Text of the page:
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ax

or axe

[aks]
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noun, plural ax·es [ak-siz] /ˈæk sɪz/.
  1. an instrument with a bladed head on a handle or helve, used for hewing, cleaving, chopping, etc.
  2. Jazz Slang. any musical instrument.
  3. the ax, Informal.
    1. dismissal from employment: to get the ax.
    2. expulsion from school.
    3. rejection by a lover, friend, etc.: His girlfriend gave him the ax.
    4. any usually summary removal or curtailment.
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verb (used with object), axed, ax·ing.
  1. to shape or trim with an ax.
  2. to chop, split, destroy, break open, etc., with an ax: The firemen had to ax the door to reach the fire.
  3. Informal. to dismiss, restrict, or destroy brutally, as if with an ax: The main office axed those in the field who didn't meet their quota. Congress axed the budget.
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Idioms
  1. have an ax to grind, to have a personal or selfish motive: His interest may be sincere, but I suspect he has an ax to grind.
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Origin of ax

before 1000; Middle English; ax(e), ex(e), Old English æx, æces; akin to Gothic aquizi, Old Norse øx, ǫx, Old High German acc(h)us, a(c)kus (German Axt), Middle High German plural exa < Germanic *akwiz-, akuz-, aksi-*ákəs, áks-; Latin ascia (< *acsiā), Greek axī́nē; < Indo-European *ag-s-
Related formsax·like, adjective
Dictionary.com Unabridged Based on the Random House Unabridged Dictionary, © Random House, Inc. 2018

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British Dictionary definitions for axe

axe

US ax

noun plural axes
  1. a hand tool with one side of its head forged and sharpened to a cutting edge, used for felling trees, splitting timber, etcSee also hatchet
  2. an axe to grind
    1. an ulterior motive
    2. a grievance
    3. a pet subject
  3. the axe informal
    1. dismissal, esp from employment; the sack (esp in the phrase get the axe)
    2. Britishsevere cutting down of expenditure, esp the removal of unprofitable sections of a public service
  4. US slang any musical instrument, esp a guitar or horn
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verb (tr)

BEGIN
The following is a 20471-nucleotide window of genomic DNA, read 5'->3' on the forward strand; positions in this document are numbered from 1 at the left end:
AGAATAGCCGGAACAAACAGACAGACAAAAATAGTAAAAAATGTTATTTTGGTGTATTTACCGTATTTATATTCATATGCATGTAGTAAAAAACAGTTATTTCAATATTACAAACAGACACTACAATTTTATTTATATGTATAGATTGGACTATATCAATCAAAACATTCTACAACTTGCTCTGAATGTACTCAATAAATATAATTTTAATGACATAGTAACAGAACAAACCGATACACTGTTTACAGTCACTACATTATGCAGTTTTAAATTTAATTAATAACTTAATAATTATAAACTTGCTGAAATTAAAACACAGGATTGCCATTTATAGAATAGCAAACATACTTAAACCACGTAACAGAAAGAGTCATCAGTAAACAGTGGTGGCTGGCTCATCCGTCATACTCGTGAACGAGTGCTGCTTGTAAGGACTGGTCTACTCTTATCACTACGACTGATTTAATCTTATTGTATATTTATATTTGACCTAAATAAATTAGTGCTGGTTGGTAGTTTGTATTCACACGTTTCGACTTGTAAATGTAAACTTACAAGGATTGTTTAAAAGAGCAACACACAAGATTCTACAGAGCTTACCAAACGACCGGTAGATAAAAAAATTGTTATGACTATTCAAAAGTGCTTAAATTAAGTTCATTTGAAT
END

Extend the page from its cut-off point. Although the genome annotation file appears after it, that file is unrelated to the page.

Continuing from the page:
1. to chop or trim with an axe
  2. informal to dismiss (employees), restrict (expenditure or services), or terminate (a project)
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Word Origin

Old English æx; related to Old Frisian axa, Old High German acchus, Old Norse öx, Latin ascia, Greek axinē
Collins English Dictionary - Complete & Unabridged 2012 Digital Edition © William Collins Sons & Co. Ltd. 1979, 1986 © HarperCollins Publishers 1998, 2000, 2003, 2005, 2006, 2007, 2009, 2012

Word Origin and History for axe

n.

Old English æces (Northumbrian acas) "axe, pickaxe, hatchet," later æx, from Proto-Germanic *akusjo (cf. Old Saxon accus, Old Norse ex, Old Frisian axe, German Axt, Gothic aqizi), from PIE *agw(e)si- (cf. Greek axine, Latin ascia).

The spelling ax is better on every ground, of etymology, phonology, and analogy, than axe, which became prevalent during the 19th century; but it is now disused in Britain. [OED]



The spelling ax, though "better on every ground, of etymology, phonology, & analogy" (OED), is so strange to 20th-c. eyes that it suggests pedantry & is unlikely to be restored. [Fowler]

Meaning "musical instrument" is 1955, originally jazz slang for the saxophone; rock slang for "guitar" dates to 1967. The axe in figurative sense of cutting of anything (expenses, workers, etc.), especially as a cost-saving measure, is from 1922, probably from the notion of the headman's literal axe (itself attested from mid-15c.). To have an axe to grind is from an 1815 essay by U.S. editor and politician Charles Miner (1780-1865) in which a man flatters a boy and gets him to do the chore of axe-grinding for him, then leaves without offering thanks or recompense. Misattributed to Benjamin Franklin in Weekley, OED print edition, and many other sources.

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v.

1670s, "to shape or cut with an axe," from axe (n.). Meaning "to remove, severely reduce," usually figurative, recorded by 1922. Related: Axed; axing.

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ax

n.

see axe (n.).

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Online Etymology Dictionary, © 2010 Douglas Harper

axe in Medicine

ax

abbr.
  1. axis
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The American Heritage® Stedman's Medical Dictionary Copyright © 2002, 2001, 1995 by Houghton Mifflin Company. Published by Houghton Mifflin Company.

Idioms and Phrases with axe

ax

In addition to the idiom beginning with ax

also see:

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The American Heritage® Idioms Dictionary Copyright © 2002, 2001, 1995 by Houghton Mifflin Harcourt Publishing Company. Published by Houghton Mifflin Harcourt Publishing Company.